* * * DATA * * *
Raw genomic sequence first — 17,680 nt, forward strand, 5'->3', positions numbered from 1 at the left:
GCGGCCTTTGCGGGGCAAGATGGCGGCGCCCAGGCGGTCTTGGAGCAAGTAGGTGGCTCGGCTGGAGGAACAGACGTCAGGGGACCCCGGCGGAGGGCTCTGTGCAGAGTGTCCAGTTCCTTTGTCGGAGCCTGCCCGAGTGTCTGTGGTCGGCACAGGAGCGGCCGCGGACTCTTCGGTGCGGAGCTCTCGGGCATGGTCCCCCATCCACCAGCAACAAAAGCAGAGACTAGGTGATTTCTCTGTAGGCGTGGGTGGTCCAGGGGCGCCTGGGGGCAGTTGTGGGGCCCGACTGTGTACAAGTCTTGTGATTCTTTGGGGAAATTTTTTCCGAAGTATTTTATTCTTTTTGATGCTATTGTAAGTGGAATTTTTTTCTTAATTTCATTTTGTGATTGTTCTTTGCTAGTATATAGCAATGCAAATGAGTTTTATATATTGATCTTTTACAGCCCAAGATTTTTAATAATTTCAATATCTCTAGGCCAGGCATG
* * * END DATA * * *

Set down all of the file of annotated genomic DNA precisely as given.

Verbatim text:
Raw genomic sequence first — 17,680 nt, forward strand, 5'->3', positions numbered from 1 at the left:
GCGGCCTTTGCGGGGCAAGATGGCGGCGCCCAGGCGGTCTTGGAGCAAGTAGGTGGCTCGGCTGGAGGAACAGACGTCAGGGGACCCCGGCGGAGGGCTCTGTGCAGAGTGTCCAGTTCCTTTGTCGGAGCCTGCCCGAGTGTCTGTGGTCGGCACAGGAGCGGCCGCGGACTCTTCGGTGCGGAGCTCTCGGGCATGGTCCCCCATCCACCAGCAACAAAAGCAGAGACTAGGTGATTTCTCTGTAGGCGTGGGTGGTCCAGGGGCGCCTGGGGGCAGTTGTGGGGCCCGACTGTGTACAAGTCTTGTGATTCTTTGGGGAAATTTTTTCCGAAGTATTTTATTCTTTTTGATGCTATTGTAAGTGGAATTTTTTTCTTAATTTCATTTTGTGATTGTTCTTTGCTAGTATATAGCAATGCAAATGAGTTTTATATATTGATCTTTTACAGCCCAAGATTTTTAATAATTTCAATATCTCTAGGCCAGGCATG